If you live in the United States, then you most likely do not have paid parental leave from work. Unfortunately, most working moms need to head back to the office just when they’ve established nursing. Pumping can be a real challenge, but hopefully these tips can help you overcome some obstacles!
Not Enough Time
The Affordable Care Act mandates that employers offer moms “reasonable break time” to express milk for their babies, but the reality of pumping doesn’t always mesh with the demands of a work day. Travel to and from the lactation room can be time consuming, not to mention setting up gear, pumping, and cleanup. Here’s how some moms tackle the time crunch:
- Lots of extra parts makes pumping quicker and easier. Stephanie L used gallon baggies for all the flanges and bottles and just pulled out a clean “pack” when it was time to pump. She didn’t wash anything at work, and took a bag of dirty parts to wash at home each day. Jenn L snagged the plastic tub from her hospital delivery and kept it under her desk filled with soapy water and used flanges to easily wash at the end of the work day. She used it as a drying rack on her desk overnight! We’ve got you covered with spare flanges, extra bottles, and even spare tubes/valves for personal pumps!
- If your pumping accommodations are far away (or gross), you could do what Janine J did and pump at your desk using a nursing cover.
- Even though your pumping time should be time that’s just for you, most women tell us they needed to continue working during their pumping breaks. Moms like Jess W tell us their hands-free pumping bra was essential for multi-tasking. Bras like the Pumpease give moms free hands for checking email or typing reports while pumping.
Not Enough Output
Pumping is hard work. A breast pump is not cuddly like a baby, and it sure doesn’t sound or smell as lovely as your sweet child. Plus, it’s stressful to know your baby depends on you to express this milk for food! All these factors can make it tricky to pump during the work day. Some tricks to increase output include:
- Proper flange fit is just as important as baby’s latch! If your areola is getting sucked into the flange along with your nipple, the flange likely too big. If your nipple is getting smooshed along the sides of the flange, the flange is likely too small. You might even have 2 different sized nipples, and that’s totally normal. Ameda makes custom-sized flanges to help you get the best fit and maximize your production.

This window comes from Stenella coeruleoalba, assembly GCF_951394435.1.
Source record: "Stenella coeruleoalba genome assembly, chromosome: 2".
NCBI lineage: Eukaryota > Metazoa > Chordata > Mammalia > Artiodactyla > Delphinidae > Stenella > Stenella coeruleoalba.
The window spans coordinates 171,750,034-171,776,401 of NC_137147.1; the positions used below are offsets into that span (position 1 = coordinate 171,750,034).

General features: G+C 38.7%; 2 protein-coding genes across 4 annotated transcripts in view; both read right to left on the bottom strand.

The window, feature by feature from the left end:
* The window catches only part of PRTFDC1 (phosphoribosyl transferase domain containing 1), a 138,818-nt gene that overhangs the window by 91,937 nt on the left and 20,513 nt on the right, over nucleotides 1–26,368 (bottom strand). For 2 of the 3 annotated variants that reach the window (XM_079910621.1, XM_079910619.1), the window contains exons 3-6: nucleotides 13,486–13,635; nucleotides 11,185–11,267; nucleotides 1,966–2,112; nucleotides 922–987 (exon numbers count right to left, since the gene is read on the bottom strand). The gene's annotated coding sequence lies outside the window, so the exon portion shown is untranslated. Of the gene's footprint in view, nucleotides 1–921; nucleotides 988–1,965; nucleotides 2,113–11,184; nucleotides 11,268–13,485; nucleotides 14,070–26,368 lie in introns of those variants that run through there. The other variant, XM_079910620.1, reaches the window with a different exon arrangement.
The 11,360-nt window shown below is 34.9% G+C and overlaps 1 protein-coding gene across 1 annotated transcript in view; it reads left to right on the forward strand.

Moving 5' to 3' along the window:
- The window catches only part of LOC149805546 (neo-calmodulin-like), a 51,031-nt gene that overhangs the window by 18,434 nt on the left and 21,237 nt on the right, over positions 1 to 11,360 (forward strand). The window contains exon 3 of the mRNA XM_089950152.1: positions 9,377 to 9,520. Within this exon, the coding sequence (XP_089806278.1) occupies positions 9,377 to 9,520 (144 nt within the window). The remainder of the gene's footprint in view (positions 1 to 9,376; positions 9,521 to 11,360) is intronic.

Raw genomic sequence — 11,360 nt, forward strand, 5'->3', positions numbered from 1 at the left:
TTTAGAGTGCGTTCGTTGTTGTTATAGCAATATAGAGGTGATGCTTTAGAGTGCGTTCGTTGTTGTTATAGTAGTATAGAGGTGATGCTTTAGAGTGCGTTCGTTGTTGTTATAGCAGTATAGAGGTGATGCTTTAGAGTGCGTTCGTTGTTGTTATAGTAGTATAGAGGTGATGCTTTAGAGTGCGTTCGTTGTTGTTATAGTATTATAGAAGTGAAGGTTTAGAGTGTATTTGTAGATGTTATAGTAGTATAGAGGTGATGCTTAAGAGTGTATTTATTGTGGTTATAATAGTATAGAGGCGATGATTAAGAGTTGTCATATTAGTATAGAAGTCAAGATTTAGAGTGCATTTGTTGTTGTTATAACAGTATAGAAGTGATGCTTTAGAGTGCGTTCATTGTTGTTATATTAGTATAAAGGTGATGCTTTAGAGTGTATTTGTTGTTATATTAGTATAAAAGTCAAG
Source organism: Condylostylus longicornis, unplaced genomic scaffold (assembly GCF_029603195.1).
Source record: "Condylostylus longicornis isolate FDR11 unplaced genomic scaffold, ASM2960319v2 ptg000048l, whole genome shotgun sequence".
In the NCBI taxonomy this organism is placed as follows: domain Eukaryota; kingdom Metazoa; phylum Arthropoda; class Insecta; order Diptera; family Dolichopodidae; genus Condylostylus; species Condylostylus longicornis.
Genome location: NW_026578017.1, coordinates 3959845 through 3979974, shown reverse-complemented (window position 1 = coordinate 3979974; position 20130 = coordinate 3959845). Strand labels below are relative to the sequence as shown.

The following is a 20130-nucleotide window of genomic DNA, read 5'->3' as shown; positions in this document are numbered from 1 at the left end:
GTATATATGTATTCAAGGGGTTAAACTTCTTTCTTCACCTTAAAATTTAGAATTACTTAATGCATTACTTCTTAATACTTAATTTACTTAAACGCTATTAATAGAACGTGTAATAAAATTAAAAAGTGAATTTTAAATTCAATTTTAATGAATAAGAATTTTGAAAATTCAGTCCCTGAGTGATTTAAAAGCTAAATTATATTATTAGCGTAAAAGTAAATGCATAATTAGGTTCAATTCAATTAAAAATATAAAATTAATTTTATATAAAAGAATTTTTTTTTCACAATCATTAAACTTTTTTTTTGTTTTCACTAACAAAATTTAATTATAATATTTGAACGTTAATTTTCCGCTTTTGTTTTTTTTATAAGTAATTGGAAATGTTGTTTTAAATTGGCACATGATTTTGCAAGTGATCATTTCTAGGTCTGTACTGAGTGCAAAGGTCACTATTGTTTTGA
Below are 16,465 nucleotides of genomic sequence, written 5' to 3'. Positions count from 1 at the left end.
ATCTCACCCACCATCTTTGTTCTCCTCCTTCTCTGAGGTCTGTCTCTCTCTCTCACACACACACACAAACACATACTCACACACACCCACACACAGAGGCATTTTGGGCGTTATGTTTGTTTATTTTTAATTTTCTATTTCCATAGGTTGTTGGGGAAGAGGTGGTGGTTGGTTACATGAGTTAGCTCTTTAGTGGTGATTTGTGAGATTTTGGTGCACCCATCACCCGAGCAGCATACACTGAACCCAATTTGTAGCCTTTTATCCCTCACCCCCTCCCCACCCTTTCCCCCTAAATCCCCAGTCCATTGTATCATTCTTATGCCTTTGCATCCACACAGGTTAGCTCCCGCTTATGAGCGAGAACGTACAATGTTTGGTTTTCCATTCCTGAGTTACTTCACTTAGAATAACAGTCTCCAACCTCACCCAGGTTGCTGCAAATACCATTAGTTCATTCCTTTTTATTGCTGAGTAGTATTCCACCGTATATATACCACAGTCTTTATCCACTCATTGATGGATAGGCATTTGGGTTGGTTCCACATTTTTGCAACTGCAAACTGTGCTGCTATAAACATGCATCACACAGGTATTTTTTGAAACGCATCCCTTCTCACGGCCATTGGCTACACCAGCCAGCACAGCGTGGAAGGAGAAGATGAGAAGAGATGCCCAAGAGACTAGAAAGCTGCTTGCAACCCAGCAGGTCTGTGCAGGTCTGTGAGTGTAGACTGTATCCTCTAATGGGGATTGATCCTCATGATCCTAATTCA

- Mom Erin D says the angle of her flanges was important to her pumping output. She used the Pumpin Pals shields for a more comfortable fit and was able to pump enough spare milk to donate 200 ounces to a milk bank! The Pumpin Pals lock in to the flanges that come with your pump and offer a better fit plus the ability to recline while pumping.
- Research shows us that hands-on pumping can lead to more output. This means rather than keep up with work or facebook during a pumping break, moms can massage their breasts during pumping for a greater yield.
- A relaxed mom can let down better for the pump. Mom Sharon F used music on her Pandora app to relax while pumping. She’d set a timer in the app, close her eyes, and relax her mind while she pumped for her children.
Invasion of Privacy
When I was pumping for my first son, I booked the conference room at work and sat against the door. This did not keep my boss from barging into the room while I was pumping! But invasive questions can be just as upsetting for pumping moms. Shannon S works in a Federal building and has to put her pump through the metal detector each morning, and the guard makes comments every, single day. This is a tricky obstacle for sure, but here are some things that have helped other moms:
- Very descriptive signs for the door. Mom Sarah W warns that “Do Not Disturb” was not explicit enough to keep students and co-workers from barging into her office.
- Support groups for nursing moms like La Leche League or Breastfeeding USA can be so helpful for venting, validation, and brainstorming. Stephanie F points out that she was not confident enough as a new mom to think of responses to invasive questions like, “Do you have to do it now?” In person or virtual support groups can give you the tools to respond, ignore, or educate as appropriate for your work situation.